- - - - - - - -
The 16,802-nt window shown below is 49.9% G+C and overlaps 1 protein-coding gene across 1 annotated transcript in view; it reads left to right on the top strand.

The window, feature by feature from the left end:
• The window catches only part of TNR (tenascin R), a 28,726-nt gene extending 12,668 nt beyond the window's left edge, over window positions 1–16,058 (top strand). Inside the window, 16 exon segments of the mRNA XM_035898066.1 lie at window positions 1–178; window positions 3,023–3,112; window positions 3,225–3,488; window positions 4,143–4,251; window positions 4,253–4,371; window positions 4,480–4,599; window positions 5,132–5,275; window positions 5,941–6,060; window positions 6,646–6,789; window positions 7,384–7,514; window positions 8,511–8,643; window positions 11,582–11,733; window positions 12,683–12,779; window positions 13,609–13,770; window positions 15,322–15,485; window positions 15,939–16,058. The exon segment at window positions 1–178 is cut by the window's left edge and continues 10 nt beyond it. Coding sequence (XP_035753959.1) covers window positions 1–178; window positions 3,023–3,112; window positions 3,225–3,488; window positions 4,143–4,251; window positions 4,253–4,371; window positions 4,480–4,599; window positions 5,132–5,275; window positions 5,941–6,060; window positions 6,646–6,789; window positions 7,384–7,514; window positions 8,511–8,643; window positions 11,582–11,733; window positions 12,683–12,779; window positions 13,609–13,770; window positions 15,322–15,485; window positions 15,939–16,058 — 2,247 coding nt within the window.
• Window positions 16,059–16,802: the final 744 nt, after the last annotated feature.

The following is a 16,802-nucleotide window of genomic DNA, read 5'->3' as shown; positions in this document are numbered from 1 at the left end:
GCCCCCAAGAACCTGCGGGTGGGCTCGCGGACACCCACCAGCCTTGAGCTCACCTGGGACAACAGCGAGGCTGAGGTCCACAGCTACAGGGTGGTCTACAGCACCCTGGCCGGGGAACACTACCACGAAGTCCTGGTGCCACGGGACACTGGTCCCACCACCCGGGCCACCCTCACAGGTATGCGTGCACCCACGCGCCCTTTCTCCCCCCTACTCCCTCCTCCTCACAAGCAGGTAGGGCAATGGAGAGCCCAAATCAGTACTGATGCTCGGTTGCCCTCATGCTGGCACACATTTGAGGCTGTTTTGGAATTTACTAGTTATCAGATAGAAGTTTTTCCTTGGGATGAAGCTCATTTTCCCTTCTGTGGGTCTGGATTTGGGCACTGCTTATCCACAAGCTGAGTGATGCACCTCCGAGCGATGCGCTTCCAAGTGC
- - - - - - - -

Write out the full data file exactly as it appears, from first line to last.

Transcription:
The 16,802-nt window shown below is 49.9% G+C and overlaps 1 protein-coding gene across 1 annotated transcript in view; it reads left to right on the top strand.

The window, feature by feature from the left end:
• The window catches only part of TNR (tenascin R), a 28,726-nt gene extending 12,668 nt beyond the window's left edge, over window positions 1–16,058 (top strand). Inside the window, 16 exon segments of the mRNA XM_035898066.1 lie at window positions 1–178; window positions 3,023–3,112; window positions 3,225–3,488; window positions 4,143–4,251; window positions 4,253–4,371; window positions 4,480–4,599; window positions 5,132–5,275; window positions 5,941–6,060; window positions 6,646–6,789; window positions 7,384–7,514; window positions 8,511–8,643; window positions 11,582–11,733; window positions 12,683–12,779; window positions 13,609–13,770; window positions 15,322–15,485; window positions 15,939–16,058. The exon segment at window positions 1–178 is cut by the window's left edge and continues 10 nt beyond it. Coding sequence (XP_035753959.1) covers window positions 1–178; window positions 3,023–3,112; window positions 3,225–3,488; window positions 4,143–4,251; window positions 4,253–4,371; window positions 4,480–4,599; window positions 5,132–5,275; window positions 5,941–6,060; window positions 6,646–6,789; window positions 7,384–7,514; window positions 8,511–8,643; window positions 11,582–11,733; window positions 12,683–12,779; window positions 13,609–13,770; window positions 15,322–15,485; window positions 15,939–16,058 — 2,247 coding nt within the window.
• Window positions 16,059–16,802: the final 744 nt, after the last annotated feature.

The following is a 16,802-nucleotide window of genomic DNA, read 5'->3' as shown; positions in this document are numbered from 1 at the left end:
GCCCCCAAGAACCTGCGGGTGGGCTCGCGGACACCCACCAGCCTTGAGCTCACCTGGGACAACAGCGAGGCTGAGGTCCACAGCTACAGGGTGGTCTACAGCACCCTGGCCGGGGAACACTACCACGAAGTCCTGGTGCCACGGGACACTGGTCCCACCACCCGGGCCACCCTCACAGGTATGCGTGCACCCACGCGCCCTTTCTCCCCCCTACTCCCTCCTCCTCACAAGCAGGTAGGGCAATGGAGAGCCCAAATCAGTACTGATGCTCGGTTGCCCTCATGCTGGCACACATTTGAGGCTGTTTTGGAATTTACTAGTTATCAGATAGAAGTTTTTCCTTGGGATGAAGCTCATTTTCCCTTCTGTGGGTCTGGATTTGGGCACTGCTTATCCACAAGCTGAGTGATGCACCTCCGAGCGATGCGCTTCCAAGTGC